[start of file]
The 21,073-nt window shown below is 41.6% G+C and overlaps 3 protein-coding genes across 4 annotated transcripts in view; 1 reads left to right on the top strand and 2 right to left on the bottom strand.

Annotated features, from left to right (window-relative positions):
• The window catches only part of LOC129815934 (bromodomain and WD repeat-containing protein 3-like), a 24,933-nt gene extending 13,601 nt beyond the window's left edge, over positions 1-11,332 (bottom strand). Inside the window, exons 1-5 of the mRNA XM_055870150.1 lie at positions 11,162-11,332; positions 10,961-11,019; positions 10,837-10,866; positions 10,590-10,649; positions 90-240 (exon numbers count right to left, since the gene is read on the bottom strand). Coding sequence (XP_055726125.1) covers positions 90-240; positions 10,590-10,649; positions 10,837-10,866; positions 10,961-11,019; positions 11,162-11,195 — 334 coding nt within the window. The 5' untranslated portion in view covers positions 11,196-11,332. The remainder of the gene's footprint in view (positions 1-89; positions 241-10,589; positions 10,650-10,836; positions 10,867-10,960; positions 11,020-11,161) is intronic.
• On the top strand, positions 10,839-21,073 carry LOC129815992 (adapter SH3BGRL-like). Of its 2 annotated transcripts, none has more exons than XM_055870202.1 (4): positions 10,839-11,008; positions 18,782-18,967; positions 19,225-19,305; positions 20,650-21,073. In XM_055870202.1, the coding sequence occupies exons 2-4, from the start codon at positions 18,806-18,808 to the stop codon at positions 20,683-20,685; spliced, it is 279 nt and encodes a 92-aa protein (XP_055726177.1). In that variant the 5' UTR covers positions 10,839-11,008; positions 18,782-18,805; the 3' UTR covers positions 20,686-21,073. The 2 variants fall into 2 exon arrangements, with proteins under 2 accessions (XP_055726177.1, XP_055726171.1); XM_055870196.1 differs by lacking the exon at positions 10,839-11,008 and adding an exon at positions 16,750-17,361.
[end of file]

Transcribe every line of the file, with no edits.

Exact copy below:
The 21,073-nt window shown below is 41.6% G+C and overlaps 3 protein-coding genes across 4 annotated transcripts in view; 1 reads left to right on the top strand and 2 right to left on the bottom strand.

Annotated features, from left to right (window-relative positions):
• The window catches only part of LOC129815934 (bromodomain and WD repeat-containing protein 3-like), a 24,933-nt gene extending 13,601 nt beyond the window's left edge, over positions 1-11,332 (bottom strand). Inside the window, exons 1-5 of the mRNA XM_055870150.1 lie at positions 11,162-11,332; positions 10,961-11,019; positions 10,837-10,866; positions 10,590-10,649; positions 90-240 (exon numbers count right to left, since the gene is read on the bottom strand). Coding sequence (XP_055726125.1) covers positions 90-240; positions 10,590-10,649; positions 10,837-10,866; positions 10,961-11,019; positions 11,162-11,195 — 334 coding nt within the window. The 5' untranslated portion in view covers positions 11,196-11,332. The remainder of the gene's footprint in view (positions 1-89; positions 241-10,589; positions 10,650-10,836; positions 10,867-10,960; positions 11,020-11,161) is intronic.
• On the top strand, positions 10,839-21,073 carry LOC129815992 (adapter SH3BGRL-like). Of its 2 annotated transcripts, none has more exons than XM_055870202.1 (4): positions 10,839-11,008; positions 18,782-18,967; positions 19,225-19,305; positions 20,650-21,073. In XM_055870202.1, the coding sequence occupies exons 2-4, from the start codon at positions 18,806-18,808 to the stop codon at positions 20,683-20,685; spliced, it is 279 nt and encodes a 92-aa protein (XP_055726177.1). In that variant the 5' UTR covers positions 10,839-11,008; positions 18,782-18,805; the 3' UTR covers positions 20,686-21,073. The 2 variants fall into 2 exon arrangements, with proteins under 2 accessions (XP_055726177.1, XP_055726171.1); XM_055870196.1 differs by lacking the exon at positions 10,839-11,008 and adding an exon at positions 16,750-17,361.